Tag Archives: Occupy Rome

Occupy Everywhere, Occupy Everything! November 17

…And here we go again! Italy’s streets were put under occupation once again today, as part of the “International Student’s Day”, originally created to commemorate the students deported by the Nazi regime after a protest in Prague. Thousands of college and university students all over Italy took to the streets to protest against the progressive dismantling and privatisation of the education system and the new measures announced by the government. There were in several towns and cities, with often violent clashes with the police. Here’s a summary on some of the biggest protests, based on communiques and articles published on InfoAut: Continue reading

Occupy Rome – one week after

One week after the now (in)famous Roman 15th October that ended up on worldwide headlines as “the only protest of the Occupy movement that ended in violence and riots”, and here we all are reading and writing about it. At the end of the protests 70 people had been injured, and 12 arrested during the riots in Piazza San Giovanni. All of the arrestees are young and have no previous criminal record, like the ones arrested for the events of December 14 last year (all consequently released without charge). The following days several social centres and private houses were raided by the police (in search of black hooded sweaters, no doubt). Some MPs suggested the re-introduction of anti-terrorism laws that haven’t been used in Italy since the 70s. Rome’s Mayor banned any demonstration in central Rome for a whole month, excluding sit-ins (cos they look nice, I suppose, you know, it’s good for the tourists). Continue reading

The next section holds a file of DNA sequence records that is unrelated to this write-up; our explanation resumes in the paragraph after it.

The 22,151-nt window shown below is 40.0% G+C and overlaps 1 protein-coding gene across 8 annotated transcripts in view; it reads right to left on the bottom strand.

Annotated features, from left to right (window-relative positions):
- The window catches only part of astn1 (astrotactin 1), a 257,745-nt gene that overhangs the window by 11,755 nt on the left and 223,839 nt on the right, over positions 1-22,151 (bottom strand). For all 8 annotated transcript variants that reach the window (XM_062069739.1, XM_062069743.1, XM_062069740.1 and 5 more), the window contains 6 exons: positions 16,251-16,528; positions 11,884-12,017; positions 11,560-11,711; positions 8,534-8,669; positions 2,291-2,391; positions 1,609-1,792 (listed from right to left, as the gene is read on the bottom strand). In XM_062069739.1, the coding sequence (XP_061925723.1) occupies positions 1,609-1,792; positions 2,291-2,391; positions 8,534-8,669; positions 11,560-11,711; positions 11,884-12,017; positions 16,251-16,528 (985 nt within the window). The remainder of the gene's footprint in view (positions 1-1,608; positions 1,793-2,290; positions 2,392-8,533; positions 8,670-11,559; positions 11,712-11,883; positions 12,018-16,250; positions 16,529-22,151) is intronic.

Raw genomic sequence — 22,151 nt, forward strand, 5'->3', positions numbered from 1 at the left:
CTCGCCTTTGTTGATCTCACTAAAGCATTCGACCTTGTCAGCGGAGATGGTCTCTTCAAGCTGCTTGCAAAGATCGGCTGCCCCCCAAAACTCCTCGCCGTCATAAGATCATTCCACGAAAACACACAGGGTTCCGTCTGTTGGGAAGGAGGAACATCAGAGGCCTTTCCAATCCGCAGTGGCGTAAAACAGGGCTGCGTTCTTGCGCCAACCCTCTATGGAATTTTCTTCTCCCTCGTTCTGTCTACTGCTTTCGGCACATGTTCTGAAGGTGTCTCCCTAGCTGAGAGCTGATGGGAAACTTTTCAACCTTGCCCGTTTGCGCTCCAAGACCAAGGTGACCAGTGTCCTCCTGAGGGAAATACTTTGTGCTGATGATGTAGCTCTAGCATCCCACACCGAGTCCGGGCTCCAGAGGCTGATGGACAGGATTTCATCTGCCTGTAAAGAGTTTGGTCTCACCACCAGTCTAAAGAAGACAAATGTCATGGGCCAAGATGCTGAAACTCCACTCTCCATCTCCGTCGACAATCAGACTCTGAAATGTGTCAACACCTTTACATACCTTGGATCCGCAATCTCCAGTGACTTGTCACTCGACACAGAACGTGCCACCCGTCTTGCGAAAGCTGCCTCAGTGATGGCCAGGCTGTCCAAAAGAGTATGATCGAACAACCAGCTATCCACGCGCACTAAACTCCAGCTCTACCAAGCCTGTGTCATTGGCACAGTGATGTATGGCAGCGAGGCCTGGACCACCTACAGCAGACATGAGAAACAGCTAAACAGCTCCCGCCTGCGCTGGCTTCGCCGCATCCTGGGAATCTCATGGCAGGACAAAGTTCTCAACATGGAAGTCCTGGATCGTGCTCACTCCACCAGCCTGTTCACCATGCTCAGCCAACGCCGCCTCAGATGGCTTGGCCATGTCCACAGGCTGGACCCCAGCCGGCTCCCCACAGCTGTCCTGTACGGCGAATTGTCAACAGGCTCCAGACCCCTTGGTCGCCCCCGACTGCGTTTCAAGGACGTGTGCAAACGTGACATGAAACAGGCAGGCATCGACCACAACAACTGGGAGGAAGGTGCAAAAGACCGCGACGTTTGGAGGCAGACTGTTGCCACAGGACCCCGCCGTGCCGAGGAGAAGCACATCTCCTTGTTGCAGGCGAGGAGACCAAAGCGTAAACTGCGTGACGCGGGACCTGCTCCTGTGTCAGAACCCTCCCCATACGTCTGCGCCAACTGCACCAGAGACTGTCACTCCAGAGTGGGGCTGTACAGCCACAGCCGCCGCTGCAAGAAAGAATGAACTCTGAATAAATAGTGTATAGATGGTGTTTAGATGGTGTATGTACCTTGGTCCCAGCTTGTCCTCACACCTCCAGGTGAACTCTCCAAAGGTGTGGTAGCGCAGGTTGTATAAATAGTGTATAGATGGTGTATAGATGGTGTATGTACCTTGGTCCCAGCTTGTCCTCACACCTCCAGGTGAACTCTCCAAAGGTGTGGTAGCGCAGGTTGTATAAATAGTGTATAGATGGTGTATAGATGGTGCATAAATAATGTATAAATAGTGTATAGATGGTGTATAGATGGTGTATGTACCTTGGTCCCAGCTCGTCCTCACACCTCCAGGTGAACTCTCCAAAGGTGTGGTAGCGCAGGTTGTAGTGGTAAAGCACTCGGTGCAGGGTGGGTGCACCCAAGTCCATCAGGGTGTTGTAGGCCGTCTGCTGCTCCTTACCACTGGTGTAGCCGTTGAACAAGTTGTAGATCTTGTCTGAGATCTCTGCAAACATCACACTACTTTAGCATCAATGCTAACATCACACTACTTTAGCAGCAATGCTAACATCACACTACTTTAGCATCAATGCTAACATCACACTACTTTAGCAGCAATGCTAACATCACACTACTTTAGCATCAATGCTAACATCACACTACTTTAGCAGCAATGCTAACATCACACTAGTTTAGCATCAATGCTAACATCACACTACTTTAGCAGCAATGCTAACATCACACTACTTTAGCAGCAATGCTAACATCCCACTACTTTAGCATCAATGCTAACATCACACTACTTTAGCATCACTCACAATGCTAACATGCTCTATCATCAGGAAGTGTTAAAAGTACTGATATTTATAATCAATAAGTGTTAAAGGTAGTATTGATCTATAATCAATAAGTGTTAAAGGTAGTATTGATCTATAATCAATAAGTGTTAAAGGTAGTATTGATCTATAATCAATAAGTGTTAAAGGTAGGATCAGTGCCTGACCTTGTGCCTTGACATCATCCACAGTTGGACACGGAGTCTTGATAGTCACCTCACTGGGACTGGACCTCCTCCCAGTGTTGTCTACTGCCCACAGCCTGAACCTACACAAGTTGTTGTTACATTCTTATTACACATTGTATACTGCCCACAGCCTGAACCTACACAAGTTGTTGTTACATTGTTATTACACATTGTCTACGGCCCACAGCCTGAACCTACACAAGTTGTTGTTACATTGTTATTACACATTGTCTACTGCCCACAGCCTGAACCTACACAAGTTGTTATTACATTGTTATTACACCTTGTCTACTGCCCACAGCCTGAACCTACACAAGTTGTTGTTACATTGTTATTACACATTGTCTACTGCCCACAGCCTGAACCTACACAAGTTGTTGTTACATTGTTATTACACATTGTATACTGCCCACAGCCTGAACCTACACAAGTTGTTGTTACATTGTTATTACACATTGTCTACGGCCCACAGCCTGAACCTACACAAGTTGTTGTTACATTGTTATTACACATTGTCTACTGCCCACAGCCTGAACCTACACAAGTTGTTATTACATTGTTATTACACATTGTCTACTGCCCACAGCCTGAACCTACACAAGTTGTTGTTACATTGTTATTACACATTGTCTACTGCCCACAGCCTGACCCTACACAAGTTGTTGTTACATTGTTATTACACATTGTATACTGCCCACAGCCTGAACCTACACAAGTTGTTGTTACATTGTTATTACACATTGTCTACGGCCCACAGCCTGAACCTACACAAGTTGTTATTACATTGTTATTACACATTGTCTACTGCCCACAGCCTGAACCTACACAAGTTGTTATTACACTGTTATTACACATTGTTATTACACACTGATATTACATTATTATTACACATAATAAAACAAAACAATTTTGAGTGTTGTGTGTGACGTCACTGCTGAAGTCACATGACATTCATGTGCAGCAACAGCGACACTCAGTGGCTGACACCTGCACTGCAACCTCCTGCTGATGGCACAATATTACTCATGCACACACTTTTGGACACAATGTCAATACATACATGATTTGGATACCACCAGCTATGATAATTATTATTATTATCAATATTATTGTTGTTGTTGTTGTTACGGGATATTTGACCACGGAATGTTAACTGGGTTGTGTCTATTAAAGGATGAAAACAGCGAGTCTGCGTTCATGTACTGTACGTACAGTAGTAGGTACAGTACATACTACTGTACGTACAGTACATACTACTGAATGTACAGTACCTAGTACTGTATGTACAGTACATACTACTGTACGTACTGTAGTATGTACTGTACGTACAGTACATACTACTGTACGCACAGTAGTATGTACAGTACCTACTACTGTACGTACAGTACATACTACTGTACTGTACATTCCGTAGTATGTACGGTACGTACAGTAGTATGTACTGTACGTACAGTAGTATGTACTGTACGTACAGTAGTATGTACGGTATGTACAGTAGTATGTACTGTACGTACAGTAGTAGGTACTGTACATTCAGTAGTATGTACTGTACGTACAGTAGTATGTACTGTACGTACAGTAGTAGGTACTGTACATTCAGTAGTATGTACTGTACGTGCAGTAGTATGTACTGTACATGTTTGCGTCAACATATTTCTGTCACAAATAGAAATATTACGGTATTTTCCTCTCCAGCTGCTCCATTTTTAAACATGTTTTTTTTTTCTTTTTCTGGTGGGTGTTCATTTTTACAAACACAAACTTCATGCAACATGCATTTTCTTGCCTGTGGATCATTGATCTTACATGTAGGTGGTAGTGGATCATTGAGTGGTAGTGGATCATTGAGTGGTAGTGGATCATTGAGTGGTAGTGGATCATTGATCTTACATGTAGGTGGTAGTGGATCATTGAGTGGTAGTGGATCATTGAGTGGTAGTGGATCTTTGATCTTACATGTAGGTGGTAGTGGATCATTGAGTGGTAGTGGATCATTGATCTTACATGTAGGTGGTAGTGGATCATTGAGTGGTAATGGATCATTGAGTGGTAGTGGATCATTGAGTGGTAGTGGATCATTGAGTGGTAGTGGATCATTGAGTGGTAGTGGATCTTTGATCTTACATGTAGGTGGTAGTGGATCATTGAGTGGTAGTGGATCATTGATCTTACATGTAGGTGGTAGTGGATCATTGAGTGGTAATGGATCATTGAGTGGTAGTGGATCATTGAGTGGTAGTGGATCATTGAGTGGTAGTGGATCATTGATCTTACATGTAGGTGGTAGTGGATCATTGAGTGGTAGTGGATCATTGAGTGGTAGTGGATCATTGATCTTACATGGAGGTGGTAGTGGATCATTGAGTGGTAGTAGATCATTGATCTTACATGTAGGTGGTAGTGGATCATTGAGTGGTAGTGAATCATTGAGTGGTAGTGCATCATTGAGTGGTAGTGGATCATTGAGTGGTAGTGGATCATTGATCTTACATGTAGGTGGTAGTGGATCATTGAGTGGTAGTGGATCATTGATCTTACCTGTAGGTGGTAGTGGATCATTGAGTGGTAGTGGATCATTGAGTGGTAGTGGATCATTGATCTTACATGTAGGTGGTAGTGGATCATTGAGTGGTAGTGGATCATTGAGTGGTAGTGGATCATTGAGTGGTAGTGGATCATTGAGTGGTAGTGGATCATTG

Occupy Rome 15 October 2011

A summary of yesterday’s events would be useless, as I’m pretty sure by now you’ve all read the big headlines about riots and clashes with the police at the “Occupy Rome” demonstration. If you haven’t, a good starting point is this video (in Italian). For some info in English, check Al Jazeera’s reports.  (Neither reports are completely unbiased, don’t ask too much…).

Just like on December 14 2010, the protests got “violent”. The huge issue on which the Italian movements seem to be particularly stuck on, especially since the G8 in Genoa, is the eternal debate “Violence vs Non-violence”. I’m not going to go deep into this here cos it’s not the right place. For now, I’ve just translated a couple of articles and comments that I pretty much agree with. Talk  again soon. Continue reading